The FBI is reportedly investigating Ukrainian business tycoon Ihor Kolomoisky for financial crimes, including money laundering, as part of a wide-ranging probe -- but news of the inquiry has raised eyebrows given Ukraine's presidential vote is fewer than two weeks away and Kolomoisky is tied to the leading candidate.


Kolomoisky is not currently charged by the FBI with a crime.

His lawyer Mike Sullivan told The Daily Beast that "Mr. Kolomoisky categorically denies that he has laundered any funds into the United States, period. He's a businessperson. His bank was seized by the government, claiming the bank was on the verge of collapse. That information turned out to be false."

According to the Kyiv Post, the U.S. Attorney's Office in the Northern District of Ohio is involved in the investigation because Kolomoisky had investments there. Calls to the U.S. Attorney's Office by Fox News were not immediately returned.

Kolomoisky is the founder of business group Privat and a former owner of one of the largest commercial banks in Ukraine, the PrivatBank. In 2016, Kiev nationalized the bank as part of the 2014 investigation into the misappropriation of its money. The bank bailout scandal cost Ukraine $5.6 billion - a fortune for a country whose government was basically running on loans from the International Monetary Fund.

Kolomoisky has also been extremely vocal about his country's politics and has taken Petro Poroshenko, the president of Ukraine who is up for reelection, to task. But after complicating relations in Ukraine, Kolomoisky, whose net worth hovers around $1.2 billion, has moved to Israel -- something which could complicate any potential extradition attempts made by the U.S.


Ukrainian comedian Volodymyr Zelenskiy, reacts as he responds to a journalist question during a press conference, after the presidential elections in Kiev, Ukraine, Sunday, March. 31, 2019. (AP Photo/Emilio Morenatti)

News of the investigation also comes at a pivotal point in Ukrainian politics -- and Kolomoisky's ties to a leading candidate means the reported FBI investigation has to be viewed through a political prism, too.

On March 31, comedian Volodymyr Zelensky won the first round in the country's presidential election and the right to face incumbent Poroshenko in a runoff on April 21. Zelensky is widely known for his role in "Servant of the People," a popular Ukrainian sitcom about a schoolteacher whose speech about corruption goes viral on YouTube and inadvertently propels him to the highest office in the land. The sitcom airs on a television channel owned by Kolomoisky.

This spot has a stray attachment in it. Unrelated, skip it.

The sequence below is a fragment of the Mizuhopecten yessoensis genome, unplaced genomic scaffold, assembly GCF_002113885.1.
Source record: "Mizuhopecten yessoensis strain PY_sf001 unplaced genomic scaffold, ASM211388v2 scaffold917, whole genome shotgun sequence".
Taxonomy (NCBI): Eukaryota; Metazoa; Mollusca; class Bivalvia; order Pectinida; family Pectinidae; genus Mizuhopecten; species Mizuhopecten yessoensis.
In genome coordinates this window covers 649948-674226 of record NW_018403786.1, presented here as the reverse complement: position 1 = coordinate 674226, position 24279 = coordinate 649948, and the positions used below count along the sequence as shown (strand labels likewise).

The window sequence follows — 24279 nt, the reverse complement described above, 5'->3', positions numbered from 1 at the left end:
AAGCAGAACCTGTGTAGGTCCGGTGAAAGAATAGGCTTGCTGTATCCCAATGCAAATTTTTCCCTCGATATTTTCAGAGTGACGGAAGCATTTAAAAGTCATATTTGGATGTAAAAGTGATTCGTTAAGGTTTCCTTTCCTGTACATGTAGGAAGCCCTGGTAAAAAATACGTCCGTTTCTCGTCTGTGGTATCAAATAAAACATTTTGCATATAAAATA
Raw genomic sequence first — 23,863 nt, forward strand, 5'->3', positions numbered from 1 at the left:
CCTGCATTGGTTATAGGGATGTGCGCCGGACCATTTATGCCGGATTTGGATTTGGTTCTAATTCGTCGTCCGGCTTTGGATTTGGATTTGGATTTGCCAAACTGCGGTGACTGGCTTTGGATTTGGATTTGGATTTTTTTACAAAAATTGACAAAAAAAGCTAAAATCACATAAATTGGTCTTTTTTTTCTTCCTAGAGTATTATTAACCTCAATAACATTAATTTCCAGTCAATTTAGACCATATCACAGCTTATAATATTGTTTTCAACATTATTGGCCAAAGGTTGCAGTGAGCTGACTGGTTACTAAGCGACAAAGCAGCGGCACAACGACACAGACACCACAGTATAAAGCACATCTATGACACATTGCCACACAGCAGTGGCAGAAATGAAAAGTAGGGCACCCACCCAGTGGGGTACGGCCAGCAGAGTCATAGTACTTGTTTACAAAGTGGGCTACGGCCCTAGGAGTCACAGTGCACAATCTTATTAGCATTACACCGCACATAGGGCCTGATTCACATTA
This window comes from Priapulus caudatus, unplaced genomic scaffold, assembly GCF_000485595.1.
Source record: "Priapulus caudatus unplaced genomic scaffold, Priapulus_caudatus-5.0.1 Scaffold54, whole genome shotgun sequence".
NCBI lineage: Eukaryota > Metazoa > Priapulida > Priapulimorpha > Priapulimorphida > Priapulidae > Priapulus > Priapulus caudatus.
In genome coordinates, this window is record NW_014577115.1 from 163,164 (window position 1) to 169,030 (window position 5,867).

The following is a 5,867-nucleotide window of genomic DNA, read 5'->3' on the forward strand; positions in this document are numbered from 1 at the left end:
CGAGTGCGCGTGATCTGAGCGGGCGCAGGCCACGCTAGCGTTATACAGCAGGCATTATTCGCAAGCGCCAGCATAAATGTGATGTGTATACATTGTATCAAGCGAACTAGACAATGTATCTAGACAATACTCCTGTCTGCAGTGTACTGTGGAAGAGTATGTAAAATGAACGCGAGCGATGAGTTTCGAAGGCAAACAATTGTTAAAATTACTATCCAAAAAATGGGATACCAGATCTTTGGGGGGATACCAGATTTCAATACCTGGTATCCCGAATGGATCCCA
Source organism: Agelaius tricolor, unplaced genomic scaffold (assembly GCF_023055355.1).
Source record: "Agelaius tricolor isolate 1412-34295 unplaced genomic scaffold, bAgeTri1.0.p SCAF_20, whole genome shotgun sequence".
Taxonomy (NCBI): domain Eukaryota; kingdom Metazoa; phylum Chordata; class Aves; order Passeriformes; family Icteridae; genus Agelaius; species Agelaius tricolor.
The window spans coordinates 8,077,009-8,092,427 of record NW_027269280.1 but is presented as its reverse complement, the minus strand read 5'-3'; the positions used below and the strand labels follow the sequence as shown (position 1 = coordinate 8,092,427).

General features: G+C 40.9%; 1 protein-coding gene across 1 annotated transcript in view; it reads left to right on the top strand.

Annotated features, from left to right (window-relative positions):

Ukrainian artist Dasha Marchenko adds a chocolate wrapper to her portrait of Ukraine's President and chocolate tycoon Petro Poroshenko at her studio in Kiev, Ukraine, Thursday, March 28, 2019. (AP Photo/Efrem Lukatsky)

Acting aside, Zelensky's popularity in Ukraine rose in part by an insurgent campaign that railed against corrupt politicians influenced by the country's rich oligarchs, and Zelensky has been known to take on oligarchs -- including his boss -- too. Ukrainian politics have been mired in scandals and corruption for the past half decade and Zelensky is seen as a fresh face in Ukrainian politics.


But Zelensky's meteoric political ascent has some government officials and Western-Ukraine watchers worried. In 2014, Zelensky, then just a performer and not a political candidate, said he would go "down on his knees" to beg Russian President Vladimir Putin to stay away from Ukraine. Still, the comedian-turned-politician is doing well in the polls.

Former Ukrainian Prime Minister Yulia Tymoshenko, a candidate for the presidential elections, talks to the media after casting her ballot at a polling station during the presidential election in Kiev, Ukraine, Sunday, March 31, 2019. (AP Photo/Sergei Grits)

According to a survey released last month by Ukrainian polling agency Rating, Zelensky is in the lead with support from 25 percent of the voters. Incumbent Poroshenko, has 17 percent while former prime minister, Yulia V. Tymoshenko comes in third with 16 percent.